Etiquette

Patience and friendliness go a long way in Belize. Don't criticize local ways of doing things—there's usually a reason that may not be obvious to visitors—and, especially with officials, adopt a respectful attitude.

Belizeans generally are incredibly kind and friendly. Greet folks with a "Good morning" before asking for directions, for a table in a restaurant, or when entering a store or museum, for example. It will set a positive tone and you'll be received much more warmly for having done so.

Don't take pictures inside churches. Do not take pictures of indigenous people without first asking their permission. Offering them a small sum as thanks is customary.

With the exception of first-class buses based in Guatemala and Mexico, the seats on many buses often have three people seated abreast. Though tourists are often larger than the average local, you should respect the rule, and make room for others. It's fine to step into the aisle to let someone take a middle or window seat.

Business dress is casual. Men rarely wear suits and ties, and even the Belize prime minister appears at functions in a white shirt open at the neck.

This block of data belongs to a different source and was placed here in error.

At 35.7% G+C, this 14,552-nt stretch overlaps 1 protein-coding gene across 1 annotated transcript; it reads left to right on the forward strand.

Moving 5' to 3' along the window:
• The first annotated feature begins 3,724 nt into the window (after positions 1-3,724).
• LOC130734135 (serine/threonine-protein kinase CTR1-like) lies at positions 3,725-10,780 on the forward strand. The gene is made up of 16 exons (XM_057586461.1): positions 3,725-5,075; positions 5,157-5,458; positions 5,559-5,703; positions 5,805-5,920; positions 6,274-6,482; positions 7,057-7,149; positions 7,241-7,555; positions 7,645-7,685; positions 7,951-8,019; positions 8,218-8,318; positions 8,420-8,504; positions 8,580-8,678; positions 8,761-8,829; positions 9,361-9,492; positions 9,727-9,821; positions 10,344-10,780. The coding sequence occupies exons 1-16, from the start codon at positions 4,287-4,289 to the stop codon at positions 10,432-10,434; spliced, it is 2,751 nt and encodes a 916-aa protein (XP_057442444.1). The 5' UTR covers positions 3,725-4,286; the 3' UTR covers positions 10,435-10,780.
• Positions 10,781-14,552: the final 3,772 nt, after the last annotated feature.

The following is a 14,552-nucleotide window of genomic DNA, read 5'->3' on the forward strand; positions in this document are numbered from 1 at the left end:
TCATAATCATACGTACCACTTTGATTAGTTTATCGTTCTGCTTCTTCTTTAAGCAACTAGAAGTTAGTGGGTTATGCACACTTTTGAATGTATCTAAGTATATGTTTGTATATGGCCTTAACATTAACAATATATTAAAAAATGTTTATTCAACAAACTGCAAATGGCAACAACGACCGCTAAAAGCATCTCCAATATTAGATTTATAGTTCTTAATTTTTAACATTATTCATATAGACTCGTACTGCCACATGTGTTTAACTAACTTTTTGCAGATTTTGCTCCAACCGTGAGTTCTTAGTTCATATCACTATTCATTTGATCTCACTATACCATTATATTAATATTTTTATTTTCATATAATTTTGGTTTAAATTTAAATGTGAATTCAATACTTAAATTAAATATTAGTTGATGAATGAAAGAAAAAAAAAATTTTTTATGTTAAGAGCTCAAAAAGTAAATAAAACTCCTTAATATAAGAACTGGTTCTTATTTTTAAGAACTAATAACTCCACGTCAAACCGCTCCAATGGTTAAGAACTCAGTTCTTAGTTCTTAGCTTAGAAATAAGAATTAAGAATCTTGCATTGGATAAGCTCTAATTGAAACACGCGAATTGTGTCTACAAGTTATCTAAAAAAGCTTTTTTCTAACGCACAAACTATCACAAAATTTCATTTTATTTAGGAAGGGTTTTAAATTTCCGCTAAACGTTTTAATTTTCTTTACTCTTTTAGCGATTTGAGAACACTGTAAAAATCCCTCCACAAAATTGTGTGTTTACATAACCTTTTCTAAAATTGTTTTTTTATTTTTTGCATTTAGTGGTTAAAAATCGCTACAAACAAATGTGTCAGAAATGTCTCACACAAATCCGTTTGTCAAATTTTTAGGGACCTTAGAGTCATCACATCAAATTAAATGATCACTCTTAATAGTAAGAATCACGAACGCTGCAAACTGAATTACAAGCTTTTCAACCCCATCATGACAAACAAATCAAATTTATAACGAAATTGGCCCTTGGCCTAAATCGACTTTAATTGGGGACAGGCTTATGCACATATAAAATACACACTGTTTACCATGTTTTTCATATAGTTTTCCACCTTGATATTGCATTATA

English is Belize's official language. Spanish is widely spoken especially in northern and western Belize. Several Mayan dialects and the Garífuna language are also spoken. Some Mennonite communities speak a German dialect. Creole, or Kriol, which uses versions of English words and a West African–influenced grammar and syntax, is spoken as a first language by many Belizeans, especially around Belize City.

Around Tikal, wherever tourist traffic is heavy, you'll find a few English speakers; you'll have considerably less luck in places off the beaten path. In general, very little English is spoken in El Petén, and in some small villages in the region absolutely none. In addition, many Guatemalans will answer "yes" or "si" even if they don't understand your question, so as not to appear unkind or unhelpful. To minimize such confusion, try posing questions as "Where is so-and-so?" rather than asking "Is so-and-so this way?"

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